- This is a blatant and cynical lie. First, they were receiving reports about the entrapment well in advance – about two strongholds that could have been encircled. I do not know whether these reports reached the General Staff or not. At least, I saw those advanced positions in front of me and realized that they were about to be surrounded. I reported that their battalion commander repeatedly reported that the area captured by the enemy needed either to be mopped up, or the troops needed to be withdrawn... from the envelopment that was not still solid at that time. Eventually they were just left there. And as for their surrender, they were still holding the line when everyone had already left Debaltseve. It’s not that they surrendered but were simply abandoned. This probably sounds more logical, at least. They had no other option. Zakharchenko (chieftain of the breakaway "Donetsk people’s Republic" – Ed.) was already giving an interview in the heart of the city when their positions on the outskirts of Debaltseve were still not taken.

- This means that the 40th Battalion members were not traitors, but heroes.

- Absolutely. They are double heroes given their further fate in Ilovaisk.

- Tell me, do you think we could hold the Debaltseve bridgehead and what we needed to, say, keep this line of defense?

- Well, firstly, not should, but were obliged. We are talking about nine human settlements from which neither civilians, no pro-Ukrainian population, no property, actually nothing, were evacuated. Thus we handed over nine settlements to the terrorists and actually deliberately betrayed them by doing so. Were we able to hold it or not? Of course we were! We were sitting around Debaltseve and successfully fighting. The only thing we needed was to replenish ammunition supplies and make up losses. That’s it! There was nothing else we needed. But we never got it.


- Tell me, please, was Debaltseve still under our control when the withdrawal started? If so, what part exactly and how long?

- Up to the city police station building, I suppose.

- Was this the smaller part of the city?

- Yes, this was the smaller part.

- So were we actually on the outskirts?

- The most ironic of all was that the command of the sector ordered - before the very withdrawal, I do not remember the exact date – to take up the defensive dispositions in the city within specific location, specific streets. I suspect that they probably took a sort of a plan B from the shelf to rescue us, which was drafted by some smart ass, and decided to implement it. Moreover, these streets and lines, along which they were supposed to take up defensive dispositions, they were already deep in the enemy territory. This means that the enemy had to be forced from this territory which in fact required an offensive operation. That is, they had no handle on the situation at all. The only thing they could do was to take some piece of paper with an outdated plan from the shelf and give a completely senseless order based on it.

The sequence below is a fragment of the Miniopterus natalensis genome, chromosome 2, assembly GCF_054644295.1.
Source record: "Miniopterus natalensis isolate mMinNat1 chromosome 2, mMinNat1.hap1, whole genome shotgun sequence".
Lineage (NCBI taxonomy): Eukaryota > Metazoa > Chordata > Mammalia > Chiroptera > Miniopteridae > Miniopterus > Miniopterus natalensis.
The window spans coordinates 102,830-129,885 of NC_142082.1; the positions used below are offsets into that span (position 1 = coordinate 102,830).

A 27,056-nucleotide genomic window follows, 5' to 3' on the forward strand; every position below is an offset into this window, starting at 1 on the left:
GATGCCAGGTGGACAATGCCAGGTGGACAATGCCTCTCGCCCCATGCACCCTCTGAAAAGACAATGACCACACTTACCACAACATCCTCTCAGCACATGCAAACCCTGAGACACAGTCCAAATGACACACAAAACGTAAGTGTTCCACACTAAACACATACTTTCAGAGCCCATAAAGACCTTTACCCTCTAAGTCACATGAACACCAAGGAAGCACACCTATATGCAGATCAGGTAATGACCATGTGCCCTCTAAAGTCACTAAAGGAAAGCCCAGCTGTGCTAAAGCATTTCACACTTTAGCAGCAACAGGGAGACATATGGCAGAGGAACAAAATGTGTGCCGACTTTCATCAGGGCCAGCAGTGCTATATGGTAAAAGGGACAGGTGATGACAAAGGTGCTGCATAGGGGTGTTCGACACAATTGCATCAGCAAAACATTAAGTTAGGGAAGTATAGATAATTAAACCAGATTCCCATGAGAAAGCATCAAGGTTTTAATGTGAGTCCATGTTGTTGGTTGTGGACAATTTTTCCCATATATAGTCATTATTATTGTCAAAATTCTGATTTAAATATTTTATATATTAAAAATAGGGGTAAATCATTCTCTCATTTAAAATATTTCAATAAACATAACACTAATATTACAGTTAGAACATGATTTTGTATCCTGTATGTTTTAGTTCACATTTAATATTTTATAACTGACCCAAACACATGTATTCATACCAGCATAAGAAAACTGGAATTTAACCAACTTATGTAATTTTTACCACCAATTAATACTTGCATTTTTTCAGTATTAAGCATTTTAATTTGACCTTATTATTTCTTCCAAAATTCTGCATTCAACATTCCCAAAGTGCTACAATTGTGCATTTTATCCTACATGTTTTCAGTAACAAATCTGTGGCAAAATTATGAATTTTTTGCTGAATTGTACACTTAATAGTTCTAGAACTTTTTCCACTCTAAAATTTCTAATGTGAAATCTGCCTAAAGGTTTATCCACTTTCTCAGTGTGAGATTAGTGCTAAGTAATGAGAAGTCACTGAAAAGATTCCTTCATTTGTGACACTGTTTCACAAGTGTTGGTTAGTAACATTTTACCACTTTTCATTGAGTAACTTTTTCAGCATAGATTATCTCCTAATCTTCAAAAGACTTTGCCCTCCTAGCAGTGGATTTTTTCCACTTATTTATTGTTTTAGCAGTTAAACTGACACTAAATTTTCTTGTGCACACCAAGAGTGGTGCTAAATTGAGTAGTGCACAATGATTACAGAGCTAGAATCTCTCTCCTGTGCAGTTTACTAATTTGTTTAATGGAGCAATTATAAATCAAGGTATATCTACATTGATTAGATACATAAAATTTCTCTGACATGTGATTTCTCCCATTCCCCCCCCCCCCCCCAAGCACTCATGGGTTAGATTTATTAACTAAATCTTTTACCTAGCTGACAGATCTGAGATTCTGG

- Was it ever executed?

- It was just impossible to execute it as I just happened to pass by that place two hours before and saw the enemy with my own eyes. This was utter nonsense.

- Tell me, please, was this breakthrough organized by someone?

- It was organized by mid- and low-rank commanders.

- Which means it was done not in accordance with the top-down plan?

- There was no top-down plan. There was a decision ... and everyone chose for himself. Moreover ... I chose my own route. Firstly, the commander of the 101st Brigade did not know which way to go at all.


- Why did you decide to retire from the army anyway?

- Why did I decide to leave? Well, firstly, I was already very tired of it. Three years is way too much. Secondly, I started occasionally realizing that I lost grip on reality. It was replaced. I felt it. I mean I stopped being scared. There was no fear anymore. That was a bad sign. Maybe I just reasonably felt that the time had already come as it was no longer possible to give orders to the personnel being an insecure commander distancing oneself from it.

- Would you have returned to the army?

- Actually no, given the current developments, what is happening there.

- And if there is any strategy, more intense actions?

- There is no common strategy. I mean you can create a whole bunch of combat-ready units, you can train a bunch of soldiers how to fight efficiently, but if there is a diplomatic move to hand over Debaltseve, it will be surrendered. The question is what would I do there?

- But is there still any chance, if hostilities increase? If, for example, an operation to liberate the Donbas is launched, would you come back?

- Depends on the situation. Depending on who will be in charge. Because, as a rule, our liberation operations turn into some kind of entrapments.

- But you still do not rule out such a possibility of returning to the army?

- Of course I don't. I mean if Russians launch undisguised onslaught, I would have to teach them a lesson once again.

- Thank you very much indeed. Thank you, Ihor, for your words. It's a great honor for me to have a talk with you. May you be well!

Yurii Butusov, Censor.NET (translated by Denys Almendieiev)

Источник: https://censor.net.ua/en/r3080557